Distinct populations of Vikings influenced the genetic makeup of different parts of Europe, reveals an analysis of ancient human genomes published in Nature this week.
The maritime expansion of Scandinavian populations during the Viking Age (around AD 750–1050) altered the political, cultural and demographic map of Europe. To explore the genomic history of this period, Eske Willerslev and colleagues sequenced the genomes of 442 ancient humans from across Europe and Greenland, covering the Bronze Age (approximately 2400 BC) to the Early Modern period (around AD 1600).
During the Viking Age, the authors observed foreign gene flow into Scandinavia from the south and east. They also found evidence that confirmed the movements of Vikings outside of Scandinavia: Danish Vikings headed to England; Swedish Vikings sailed east to the Baltics and Norwegian Vikings travelled to Ireland, Iceland and Greenland. However, their analysis also included examples of ancestry with affinities to present-day Swedish populations in the western fringes of Europe and modern Danish populations in the east. They suggest that these individuals were from communities with mixed ancestries, brought together by complex trading, raiding and settling networks that crossed cultures and continents.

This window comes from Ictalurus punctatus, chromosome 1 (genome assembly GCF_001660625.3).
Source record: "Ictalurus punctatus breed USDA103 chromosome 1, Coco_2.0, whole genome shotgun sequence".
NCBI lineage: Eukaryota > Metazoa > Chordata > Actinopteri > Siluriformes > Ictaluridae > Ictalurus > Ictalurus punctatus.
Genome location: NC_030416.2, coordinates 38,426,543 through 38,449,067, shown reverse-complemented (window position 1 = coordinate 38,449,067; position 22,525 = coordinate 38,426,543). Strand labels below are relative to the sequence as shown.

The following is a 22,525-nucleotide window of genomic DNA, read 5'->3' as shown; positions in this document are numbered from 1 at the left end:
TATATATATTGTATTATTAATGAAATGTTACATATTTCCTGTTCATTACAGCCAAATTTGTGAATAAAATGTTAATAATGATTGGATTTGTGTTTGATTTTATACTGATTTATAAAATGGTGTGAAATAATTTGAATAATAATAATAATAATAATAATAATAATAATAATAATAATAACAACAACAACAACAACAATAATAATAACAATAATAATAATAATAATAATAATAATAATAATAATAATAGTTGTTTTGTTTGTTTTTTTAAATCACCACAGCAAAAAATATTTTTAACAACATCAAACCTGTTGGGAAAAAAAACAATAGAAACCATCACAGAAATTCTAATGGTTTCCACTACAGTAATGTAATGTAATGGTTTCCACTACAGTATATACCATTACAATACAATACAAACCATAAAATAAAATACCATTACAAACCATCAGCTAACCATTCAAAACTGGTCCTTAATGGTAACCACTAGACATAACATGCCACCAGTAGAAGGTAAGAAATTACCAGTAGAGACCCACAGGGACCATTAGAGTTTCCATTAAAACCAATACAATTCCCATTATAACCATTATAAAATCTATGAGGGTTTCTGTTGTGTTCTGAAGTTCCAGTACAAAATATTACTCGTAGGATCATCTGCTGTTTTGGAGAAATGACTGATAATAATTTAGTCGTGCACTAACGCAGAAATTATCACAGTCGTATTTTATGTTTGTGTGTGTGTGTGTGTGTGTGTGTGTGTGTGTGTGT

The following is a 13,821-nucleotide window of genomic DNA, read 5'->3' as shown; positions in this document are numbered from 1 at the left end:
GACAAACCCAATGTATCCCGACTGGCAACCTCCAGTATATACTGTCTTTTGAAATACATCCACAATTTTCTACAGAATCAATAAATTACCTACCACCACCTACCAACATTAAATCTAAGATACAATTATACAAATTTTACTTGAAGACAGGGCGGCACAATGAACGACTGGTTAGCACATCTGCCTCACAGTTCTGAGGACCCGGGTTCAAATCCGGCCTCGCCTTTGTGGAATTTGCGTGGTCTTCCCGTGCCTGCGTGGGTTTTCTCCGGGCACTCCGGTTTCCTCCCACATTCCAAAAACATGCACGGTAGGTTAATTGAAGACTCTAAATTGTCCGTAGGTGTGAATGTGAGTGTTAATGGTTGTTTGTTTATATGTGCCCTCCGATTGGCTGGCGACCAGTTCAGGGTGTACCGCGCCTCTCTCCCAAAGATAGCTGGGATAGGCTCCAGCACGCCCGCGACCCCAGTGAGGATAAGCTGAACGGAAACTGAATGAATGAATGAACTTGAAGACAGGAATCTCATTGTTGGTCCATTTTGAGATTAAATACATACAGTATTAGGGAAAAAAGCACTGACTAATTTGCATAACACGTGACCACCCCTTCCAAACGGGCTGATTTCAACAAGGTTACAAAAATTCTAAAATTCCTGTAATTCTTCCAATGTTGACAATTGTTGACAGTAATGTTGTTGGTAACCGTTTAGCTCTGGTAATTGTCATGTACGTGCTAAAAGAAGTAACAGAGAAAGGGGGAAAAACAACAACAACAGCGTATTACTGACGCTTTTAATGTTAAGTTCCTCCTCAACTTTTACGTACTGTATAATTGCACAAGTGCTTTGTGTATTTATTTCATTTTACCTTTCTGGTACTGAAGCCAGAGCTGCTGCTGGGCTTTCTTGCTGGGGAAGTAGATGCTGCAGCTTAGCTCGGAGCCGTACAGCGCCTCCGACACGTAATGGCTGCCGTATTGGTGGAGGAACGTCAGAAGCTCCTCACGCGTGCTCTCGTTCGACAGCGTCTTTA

As part of their analysis, Willerslev and co-authors sequenced the genomes of 34 Viking individuals from a burial site in Salme, Estonia, and found evidence of an expedition that had included close family relatives — four brothers were identified, buried side by side. They also found two additional pairs of kin in their dataset, but the related individuals were found hundreds of kilometres apart from each other. This, the authors note, illustrates the mobility of individuals during the Viking Age.
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